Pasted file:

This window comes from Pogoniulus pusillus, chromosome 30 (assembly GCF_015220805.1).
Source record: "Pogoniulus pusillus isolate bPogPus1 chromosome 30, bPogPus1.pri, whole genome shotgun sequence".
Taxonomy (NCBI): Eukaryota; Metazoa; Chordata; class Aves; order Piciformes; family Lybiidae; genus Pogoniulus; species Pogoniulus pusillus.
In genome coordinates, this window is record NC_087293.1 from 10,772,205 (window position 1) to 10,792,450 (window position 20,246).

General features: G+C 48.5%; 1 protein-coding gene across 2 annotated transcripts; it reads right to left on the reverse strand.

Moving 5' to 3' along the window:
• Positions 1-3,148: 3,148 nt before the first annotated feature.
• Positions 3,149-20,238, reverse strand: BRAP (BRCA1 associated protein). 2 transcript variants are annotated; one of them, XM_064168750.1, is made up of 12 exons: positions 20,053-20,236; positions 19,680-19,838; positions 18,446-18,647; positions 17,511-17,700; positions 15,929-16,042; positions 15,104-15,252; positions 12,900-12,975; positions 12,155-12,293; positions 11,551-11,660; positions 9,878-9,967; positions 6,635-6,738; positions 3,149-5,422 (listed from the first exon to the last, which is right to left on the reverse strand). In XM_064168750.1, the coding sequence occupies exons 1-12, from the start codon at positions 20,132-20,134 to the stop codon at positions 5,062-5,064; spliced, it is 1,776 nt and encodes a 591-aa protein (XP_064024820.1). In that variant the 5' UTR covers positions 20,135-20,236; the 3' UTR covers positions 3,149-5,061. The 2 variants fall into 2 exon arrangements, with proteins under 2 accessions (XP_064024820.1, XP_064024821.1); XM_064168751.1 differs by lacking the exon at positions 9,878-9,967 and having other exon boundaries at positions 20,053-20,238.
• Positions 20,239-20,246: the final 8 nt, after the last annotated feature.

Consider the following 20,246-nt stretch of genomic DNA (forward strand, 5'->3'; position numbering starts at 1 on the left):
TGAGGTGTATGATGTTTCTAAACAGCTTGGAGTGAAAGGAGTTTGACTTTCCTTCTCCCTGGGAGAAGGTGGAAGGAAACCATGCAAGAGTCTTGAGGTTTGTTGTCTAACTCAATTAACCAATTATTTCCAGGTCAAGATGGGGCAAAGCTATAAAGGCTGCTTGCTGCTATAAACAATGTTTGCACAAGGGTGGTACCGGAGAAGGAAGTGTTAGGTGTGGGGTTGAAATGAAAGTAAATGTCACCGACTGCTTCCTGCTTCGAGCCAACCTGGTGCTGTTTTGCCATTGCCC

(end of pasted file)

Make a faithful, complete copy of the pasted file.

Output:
This window comes from Pogoniulus pusillus, chromosome 30 (assembly GCF_015220805.1).
Source record: "Pogoniulus pusillus isolate bPogPus1 chromosome 30, bPogPus1.pri, whole genome shotgun sequence".
Taxonomy (NCBI): Eukaryota; Metazoa; Chordata; class Aves; order Piciformes; family Lybiidae; genus Pogoniulus; species Pogoniulus pusillus.
In genome coordinates, this window is record NC_087293.1 from 10,772,205 (window position 1) to 10,792,450 (window position 20,246).

General features: G+C 48.5%; 1 protein-coding gene across 2 annotated transcripts; it reads right to left on the reverse strand.

Moving 5' to 3' along the window:
• Positions 1-3,148: 3,148 nt before the first annotated feature.
• Positions 3,149-20,238, reverse strand: BRAP (BRCA1 associated protein). 2 transcript variants are annotated; one of them, XM_064168750.1, is made up of 12 exons: positions 20,053-20,236; positions 19,680-19,838; positions 18,446-18,647; positions 17,511-17,700; positions 15,929-16,042; positions 15,104-15,252; positions 12,900-12,975; positions 12,155-12,293; positions 11,551-11,660; positions 9,878-9,967; positions 6,635-6,738; positions 3,149-5,422 (listed from the first exon to the last, which is right to left on the reverse strand). In XM_064168750.1, the coding sequence occupies exons 1-12, from the start codon at positions 20,132-20,134 to the stop codon at positions 5,062-5,064; spliced, it is 1,776 nt and encodes a 591-aa protein (XP_064024820.1). In that variant the 5' UTR covers positions 20,135-20,236; the 3' UTR covers positions 3,149-5,061. The 2 variants fall into 2 exon arrangements, with proteins under 2 accessions (XP_064024820.1, XP_064024821.1); XM_064168751.1 differs by lacking the exon at positions 9,878-9,967 and having other exon boundaries at positions 20,053-20,238.
• Positions 20,239-20,246: the final 8 nt, after the last annotated feature.

Consider the following 20,246-nt stretch of genomic DNA (forward strand, 5'->3'; position numbering starts at 1 on the left):
TGAGGTGTATGATGTTTCTAAACAGCTTGGAGTGAAAGGAGTTTGACTTTCCTTCTCCCTGGGAGAAGGTGGAAGGAAACCATGCAAGAGTCTTGAGGTTTGTTGTCTAACTCAATTAACCAATTATTTCCAGGTCAAGATGGGGCAAAGCTATAAAGGCTGCTTGCTGCTATAAACAATGTTTGCACAAGGGTGGTACCGGAGAAGGAAGTGTTAGGTGTGGGGTTGAAATGAAAGTAAATGTCACCGACTGCTTCCTGCTTCGAGCCAACCTGGTGCTGTTTTGCCATTGCCC